Flood Ready Meetings
Missouri Farm Bureau, the Missouri Levee & Drainage District Association, the Coalition to Protect the Missouri River, the Missouri Department of Natural Resources, and the Missouri Department of Agriculture hosted meetings March 2-3 in Northwest Missouri to identify problems, answer questions, and provide resources for Missouri farmers as they continue to recover from 2019 flood damage and prepare for potential 2020 flooding.
The panel featured Dru Buntin of the Missouri Department of Natural Resources and representatives from the U.S. Army Corps of Engineers, USDA – Risk Management Agency, USDA – Farm Service Agency, and USDA – Natural Resources Conservation Service.
Missouri Department of Natural Resources
U.S. Army Corps of Engineers
U.S. Army Corps of Engineers
USDA Farm Service Agency
0:00 Q1. Rock Port. Do I pay 2.5 times my federal crop premium or am I able to go back to where I was this last year? It is confusing when farmers hear conflicting reports about the status of the levee repair.
2:06 Q2. Rock Port. How much has the bottom of the river silted in?
6:39 Q3. Rock Port. How does a project in one area of the river impact other areas, say downstream? Is that looked at?
8:59 Q4. Rock Port. The dollars aren’t there. How do we repair our levees?
13:40 Q5. St. Joseph. What does 100% river look like right now?
17:38 Q6. St. Joseph. Why does one group get to raise their levees and others don’t?
21:09 Q7. St. Joseph. We’ve seen an uptick in mental health issues in flooding areas. As state and federal agencies what are you doing to help farmers who are struggling?
26:36 Q8. Brunswick. Why doesn’t the U.S. Army Corps of Engineers manage the river better?
34:34 Q9. Brunswick. We have a zillion tons of used sand in these sandbags. Can we apply that sand back onto fields?
35:44 Q10. Brunswick. What’s being done at the national level for river management?
37:58 Q11. Brunswick. Has there ever been talk of adding a flood control structure down lower, like maybe on the Grand River?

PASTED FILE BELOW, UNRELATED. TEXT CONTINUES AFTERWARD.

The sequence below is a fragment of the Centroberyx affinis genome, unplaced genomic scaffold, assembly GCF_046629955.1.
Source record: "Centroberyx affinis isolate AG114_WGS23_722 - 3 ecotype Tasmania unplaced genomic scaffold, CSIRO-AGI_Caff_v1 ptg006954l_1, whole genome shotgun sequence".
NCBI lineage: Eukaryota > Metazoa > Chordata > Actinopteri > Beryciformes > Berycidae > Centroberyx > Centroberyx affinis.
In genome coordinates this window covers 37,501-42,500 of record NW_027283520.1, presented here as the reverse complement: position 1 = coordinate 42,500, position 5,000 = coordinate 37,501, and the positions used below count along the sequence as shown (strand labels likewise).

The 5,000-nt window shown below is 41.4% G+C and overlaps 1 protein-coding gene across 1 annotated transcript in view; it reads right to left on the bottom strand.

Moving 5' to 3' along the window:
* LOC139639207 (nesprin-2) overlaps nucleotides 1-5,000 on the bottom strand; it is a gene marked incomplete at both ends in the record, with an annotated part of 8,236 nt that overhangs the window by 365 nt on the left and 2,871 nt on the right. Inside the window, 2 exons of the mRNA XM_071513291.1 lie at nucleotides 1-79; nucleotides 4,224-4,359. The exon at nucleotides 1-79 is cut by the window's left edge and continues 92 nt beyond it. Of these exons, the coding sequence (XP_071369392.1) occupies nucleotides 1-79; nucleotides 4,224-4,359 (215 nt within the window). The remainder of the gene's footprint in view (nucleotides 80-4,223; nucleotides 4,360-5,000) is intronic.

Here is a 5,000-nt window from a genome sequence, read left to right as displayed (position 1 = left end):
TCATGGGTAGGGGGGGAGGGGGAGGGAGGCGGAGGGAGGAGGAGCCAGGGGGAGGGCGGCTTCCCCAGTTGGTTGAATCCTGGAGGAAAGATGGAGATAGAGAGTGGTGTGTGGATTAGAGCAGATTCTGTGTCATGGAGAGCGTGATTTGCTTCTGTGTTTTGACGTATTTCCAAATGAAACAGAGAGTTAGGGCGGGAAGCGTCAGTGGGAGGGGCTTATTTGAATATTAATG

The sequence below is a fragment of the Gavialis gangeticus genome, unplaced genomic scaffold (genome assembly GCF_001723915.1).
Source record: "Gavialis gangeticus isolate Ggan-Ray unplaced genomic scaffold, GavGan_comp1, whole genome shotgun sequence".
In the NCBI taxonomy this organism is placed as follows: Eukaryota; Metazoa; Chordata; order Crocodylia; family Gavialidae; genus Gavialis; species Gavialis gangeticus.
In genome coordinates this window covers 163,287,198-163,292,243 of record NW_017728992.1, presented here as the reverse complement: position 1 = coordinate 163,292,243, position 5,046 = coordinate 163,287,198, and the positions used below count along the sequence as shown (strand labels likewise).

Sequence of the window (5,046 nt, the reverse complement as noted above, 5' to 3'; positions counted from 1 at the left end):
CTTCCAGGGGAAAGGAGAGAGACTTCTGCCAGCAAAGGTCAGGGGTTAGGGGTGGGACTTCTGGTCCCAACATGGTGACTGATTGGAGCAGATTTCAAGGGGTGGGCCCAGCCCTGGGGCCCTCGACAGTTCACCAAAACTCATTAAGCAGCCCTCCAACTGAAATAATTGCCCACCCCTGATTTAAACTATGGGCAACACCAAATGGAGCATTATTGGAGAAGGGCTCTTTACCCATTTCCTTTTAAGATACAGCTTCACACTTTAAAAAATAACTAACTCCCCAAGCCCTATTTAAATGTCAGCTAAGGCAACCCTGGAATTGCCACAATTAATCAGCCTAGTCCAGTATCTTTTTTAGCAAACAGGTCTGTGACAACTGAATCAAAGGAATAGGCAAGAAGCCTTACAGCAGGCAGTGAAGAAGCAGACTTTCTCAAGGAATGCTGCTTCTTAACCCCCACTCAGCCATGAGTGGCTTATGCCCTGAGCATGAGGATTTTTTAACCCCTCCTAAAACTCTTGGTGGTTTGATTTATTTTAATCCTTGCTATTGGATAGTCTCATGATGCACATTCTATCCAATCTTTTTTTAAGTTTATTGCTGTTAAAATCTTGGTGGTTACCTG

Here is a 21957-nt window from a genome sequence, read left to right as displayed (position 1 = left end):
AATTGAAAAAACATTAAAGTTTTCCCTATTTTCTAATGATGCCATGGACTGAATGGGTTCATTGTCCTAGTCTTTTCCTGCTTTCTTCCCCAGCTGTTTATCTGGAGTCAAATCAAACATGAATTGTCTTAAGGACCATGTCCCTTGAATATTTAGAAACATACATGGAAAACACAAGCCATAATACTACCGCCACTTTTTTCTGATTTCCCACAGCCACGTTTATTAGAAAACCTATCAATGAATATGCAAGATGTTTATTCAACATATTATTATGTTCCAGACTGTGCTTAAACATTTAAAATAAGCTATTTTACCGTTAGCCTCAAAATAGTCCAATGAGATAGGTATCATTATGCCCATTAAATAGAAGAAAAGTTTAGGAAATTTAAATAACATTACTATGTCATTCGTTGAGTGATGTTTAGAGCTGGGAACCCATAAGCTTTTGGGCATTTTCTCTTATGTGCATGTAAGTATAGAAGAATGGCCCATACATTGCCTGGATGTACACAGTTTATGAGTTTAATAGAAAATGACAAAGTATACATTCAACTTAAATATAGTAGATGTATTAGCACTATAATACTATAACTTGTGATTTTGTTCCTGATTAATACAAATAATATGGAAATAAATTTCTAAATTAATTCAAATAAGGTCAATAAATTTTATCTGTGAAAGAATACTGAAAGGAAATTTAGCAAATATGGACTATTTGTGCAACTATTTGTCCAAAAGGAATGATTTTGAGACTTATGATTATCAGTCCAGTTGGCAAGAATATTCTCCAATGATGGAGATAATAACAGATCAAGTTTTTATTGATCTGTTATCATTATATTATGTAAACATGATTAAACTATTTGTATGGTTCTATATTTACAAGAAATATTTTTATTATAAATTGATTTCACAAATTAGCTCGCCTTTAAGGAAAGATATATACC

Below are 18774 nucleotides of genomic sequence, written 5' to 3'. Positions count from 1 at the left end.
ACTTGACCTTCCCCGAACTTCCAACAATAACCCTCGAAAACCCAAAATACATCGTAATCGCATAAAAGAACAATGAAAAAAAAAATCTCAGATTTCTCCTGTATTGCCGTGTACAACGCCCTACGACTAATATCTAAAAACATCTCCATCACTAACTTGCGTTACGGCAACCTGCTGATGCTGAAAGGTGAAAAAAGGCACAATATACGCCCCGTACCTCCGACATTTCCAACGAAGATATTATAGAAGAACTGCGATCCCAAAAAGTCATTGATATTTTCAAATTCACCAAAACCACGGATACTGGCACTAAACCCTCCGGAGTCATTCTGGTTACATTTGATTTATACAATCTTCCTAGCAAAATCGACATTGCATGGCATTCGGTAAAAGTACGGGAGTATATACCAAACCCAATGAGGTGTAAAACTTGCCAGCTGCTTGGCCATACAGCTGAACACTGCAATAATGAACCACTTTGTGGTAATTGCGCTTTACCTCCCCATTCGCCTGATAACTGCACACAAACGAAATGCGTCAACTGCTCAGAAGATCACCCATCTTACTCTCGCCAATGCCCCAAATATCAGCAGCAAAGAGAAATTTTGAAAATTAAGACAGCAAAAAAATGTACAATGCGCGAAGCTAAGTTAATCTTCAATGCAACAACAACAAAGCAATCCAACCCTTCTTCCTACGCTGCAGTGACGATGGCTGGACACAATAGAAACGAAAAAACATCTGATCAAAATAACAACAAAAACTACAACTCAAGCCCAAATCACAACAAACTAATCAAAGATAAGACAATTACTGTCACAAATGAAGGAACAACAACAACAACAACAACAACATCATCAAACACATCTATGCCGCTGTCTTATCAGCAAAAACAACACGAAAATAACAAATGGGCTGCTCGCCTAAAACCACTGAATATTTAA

38:49 Q12. Brunswick. Our project is underway, but we aren’t sure if we will be up to that certifiable condition by the plant date. Are there any extensions on the crop insurance deadlines?
42:14 Q12. Rhineland. If a district fixes a levee on its own, rather than the Corps fixing it, is the district eligible for the 75% of the 20% match from the state?
44:48 Q13. Rhineland. What is the possibility of diverting some of this water?
48:13 Q14. Rhineland. What about sedimentation issues on the upstream reservoirs?
51:35 Q15. Rhineland. Are IRCs still being constructed?
54:13 Q16. Rhineland. What needs to be done to get policy changes so farmers can go out and make repairs that will count toward eventual reimbursement?
Spread the Word!
Use the video, share images, information below to help us raise awareness about the importance of getting Missouri Flood Ready.
Missouri farmers are still rebuilding and recovering from last year’s catastrophic flooding. Now, looking ahead at potentially more flooding in 2020, what needs to be done to get farmers and our state Flood Ready? mofb.org/floodready #MOFloodReady
The massive floods of 1993 came and went in a month and a half. In 2019, the flood lasted more than five times as long – an almost nine-month flood event. The waters just receded in December, and we have a lot of work to do to rebuild and get #MOFloodReady. Learn more at mofb.org/floodready
USDA reported that 1.4 million Missouri acres went unplanted last year due to flooding and excessive rain. What can we do to help farmers and our state get flood ready for 2020? Learn more at mofb.org/floodready. #MOFloodReady
It’s hard to get work done on the farm when roads are closed. According to MoDOT, 470 roads were closed across Missouri due to flooding in 2019 and many are still unrepaired. Learn more at mofb.org/floodready #MOFloodReady